Road to Tokyo: How hockey star Maddie Hinch is preparing for her Olympic title defence


Five years on, it’s still hard not to get goosebumps watching the footage of the British women’s hockey team clinch gold at the Rio 2016 Olympic Games.

The side triumphed against the Netherlands in dramatic fashion, winning a penalty shoot-out after the final finished 3-3 in normal time.

Star of the show was goalkeeper Maddie Hinch, who pulled off a number of incredible saves to stop the Dutch from scoring even once in the shoot-out. With Hinch set to return to the Olympic stage this summer, GiveMeSport Women sits down with the 32-year-old for our Road to Tokyo series.

Hinch admits preparing for Tokyo 2020 has been “pretty difficult” as a result of the COVID-19 pandemic. “The longevity of how long it’s been going on for has made it incredibly difficult for us to travel and prepare like we normally would,” she explains. “Say in comparison to 2015 leading into 2016, it couldn’t be any more different in terms of preparation.

“We haven’t been able to get away to anywhere hot to get ready to the conditions, we’ve played very, very few opposition, we essentially just play against ourselves. We get so far as being told we’re going on a trip, and then within hours, we’ve put our bags packed, but we’re not flying. It’s just constantly up and down.”


Despite the struggles, Hinch reveals the elite dispensation granted to the Team GB hockey teams has offered some relief, allowing the squads to train together during the pandemic. She is also looking forward to a number of Hockey Pro League matches lined up this month. Britain are set to play Germany and the United States in the coming weeks.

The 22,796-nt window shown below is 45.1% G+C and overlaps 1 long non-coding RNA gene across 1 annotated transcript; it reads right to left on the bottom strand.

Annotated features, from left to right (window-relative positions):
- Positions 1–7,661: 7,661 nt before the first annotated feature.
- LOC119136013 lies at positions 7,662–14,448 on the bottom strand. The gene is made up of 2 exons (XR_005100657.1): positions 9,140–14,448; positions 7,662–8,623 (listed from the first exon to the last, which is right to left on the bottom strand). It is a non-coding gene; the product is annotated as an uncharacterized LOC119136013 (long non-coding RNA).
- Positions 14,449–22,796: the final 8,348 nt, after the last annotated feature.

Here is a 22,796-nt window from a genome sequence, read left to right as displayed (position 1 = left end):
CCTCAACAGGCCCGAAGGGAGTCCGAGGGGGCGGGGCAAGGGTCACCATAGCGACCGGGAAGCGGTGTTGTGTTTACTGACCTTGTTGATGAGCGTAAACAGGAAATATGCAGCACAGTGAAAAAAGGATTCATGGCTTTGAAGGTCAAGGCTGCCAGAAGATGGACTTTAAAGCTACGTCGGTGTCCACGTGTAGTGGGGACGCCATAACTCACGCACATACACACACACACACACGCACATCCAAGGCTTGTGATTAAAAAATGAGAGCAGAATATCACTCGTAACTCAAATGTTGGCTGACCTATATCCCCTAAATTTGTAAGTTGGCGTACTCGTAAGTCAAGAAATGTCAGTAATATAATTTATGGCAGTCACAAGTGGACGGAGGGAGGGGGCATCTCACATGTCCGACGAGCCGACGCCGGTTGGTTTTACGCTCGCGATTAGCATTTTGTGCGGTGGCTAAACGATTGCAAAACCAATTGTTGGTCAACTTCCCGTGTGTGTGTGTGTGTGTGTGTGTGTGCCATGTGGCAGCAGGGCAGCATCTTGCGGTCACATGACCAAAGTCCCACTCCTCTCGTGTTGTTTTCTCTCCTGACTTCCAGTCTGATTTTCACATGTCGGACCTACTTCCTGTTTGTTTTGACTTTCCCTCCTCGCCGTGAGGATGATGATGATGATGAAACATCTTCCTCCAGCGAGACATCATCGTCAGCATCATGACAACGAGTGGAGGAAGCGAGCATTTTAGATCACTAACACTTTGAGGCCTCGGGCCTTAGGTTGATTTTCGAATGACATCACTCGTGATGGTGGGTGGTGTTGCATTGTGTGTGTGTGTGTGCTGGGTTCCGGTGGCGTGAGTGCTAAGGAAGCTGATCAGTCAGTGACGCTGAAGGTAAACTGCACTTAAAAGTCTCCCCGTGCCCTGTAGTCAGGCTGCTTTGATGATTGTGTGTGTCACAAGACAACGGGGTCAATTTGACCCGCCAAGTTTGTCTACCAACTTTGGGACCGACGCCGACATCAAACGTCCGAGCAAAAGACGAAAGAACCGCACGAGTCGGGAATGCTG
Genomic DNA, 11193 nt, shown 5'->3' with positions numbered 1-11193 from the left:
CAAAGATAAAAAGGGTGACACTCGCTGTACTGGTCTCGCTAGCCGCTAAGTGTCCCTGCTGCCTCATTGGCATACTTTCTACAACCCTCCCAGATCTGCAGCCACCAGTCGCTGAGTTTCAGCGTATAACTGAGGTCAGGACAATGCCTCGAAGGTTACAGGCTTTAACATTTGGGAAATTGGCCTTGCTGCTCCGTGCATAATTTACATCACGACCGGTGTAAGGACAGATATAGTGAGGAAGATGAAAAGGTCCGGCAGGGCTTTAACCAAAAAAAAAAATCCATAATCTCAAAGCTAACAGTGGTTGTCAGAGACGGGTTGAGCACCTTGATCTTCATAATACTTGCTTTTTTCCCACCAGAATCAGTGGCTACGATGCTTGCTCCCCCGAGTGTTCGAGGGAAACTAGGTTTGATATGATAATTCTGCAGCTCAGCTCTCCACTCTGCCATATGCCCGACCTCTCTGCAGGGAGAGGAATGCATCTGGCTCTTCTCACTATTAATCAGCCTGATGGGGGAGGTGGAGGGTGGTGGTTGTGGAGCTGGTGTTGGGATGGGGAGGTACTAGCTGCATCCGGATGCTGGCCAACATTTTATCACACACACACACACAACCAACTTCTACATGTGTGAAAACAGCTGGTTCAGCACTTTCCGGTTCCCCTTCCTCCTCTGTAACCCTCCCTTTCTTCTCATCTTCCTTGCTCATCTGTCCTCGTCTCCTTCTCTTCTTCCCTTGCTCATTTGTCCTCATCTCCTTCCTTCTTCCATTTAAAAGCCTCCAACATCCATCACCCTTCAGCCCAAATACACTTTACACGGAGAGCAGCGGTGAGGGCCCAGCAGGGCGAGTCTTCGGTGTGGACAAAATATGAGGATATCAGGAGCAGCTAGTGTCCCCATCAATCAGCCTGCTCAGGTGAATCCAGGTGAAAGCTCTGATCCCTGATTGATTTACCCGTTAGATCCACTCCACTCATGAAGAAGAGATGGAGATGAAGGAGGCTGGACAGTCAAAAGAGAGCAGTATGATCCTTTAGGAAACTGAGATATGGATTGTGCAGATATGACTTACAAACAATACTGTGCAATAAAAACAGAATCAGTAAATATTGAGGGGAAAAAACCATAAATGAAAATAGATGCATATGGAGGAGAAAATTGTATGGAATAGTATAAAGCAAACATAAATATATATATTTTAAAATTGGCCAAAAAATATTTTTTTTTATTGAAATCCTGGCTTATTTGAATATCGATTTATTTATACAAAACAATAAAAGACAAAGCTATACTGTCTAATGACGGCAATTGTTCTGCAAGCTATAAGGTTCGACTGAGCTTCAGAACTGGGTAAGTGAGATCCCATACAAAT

“Obviously nothing’s guaranteed, but we should have plenty of hockey between now and the Games,” Hinch says. “I’m looking forward to having that kind of preparation, like go go go, loads of matches.

“The Europeans [EuroHockey Championships] just before the Olympics is a major event for us that we want to do well in. It’s very important to have those competitive games to see where we’re at, and see whether this past year has had an effect on us in either a positive or negative way.”

Hinch, who plays her club hockey for Dutch side SCHC, has missed slightly more international competition than her teammates in recent years. She announced in September 2018 she would be taking a step back from the England and British set-ups, citing a need for a break after the exhilarating ride of winning Olympic gold.


Hinch came back to international hockey in June 2019, but sport then ground to a halt less than a year later. How did she feel about this unexpected disruption to her return?

“I’d been playing a lot of hockey, and I’d been playing at a really good standard, but when I stepped away from the environment that I’d been in for 10 years, and been very comfortable with, it took me a little while to feel that comfort again,” she says. “Even though I was very much back in the number one shirt, I felt like I needed to prove to myself and to the rest of the world that I deserved to be back in that shirt.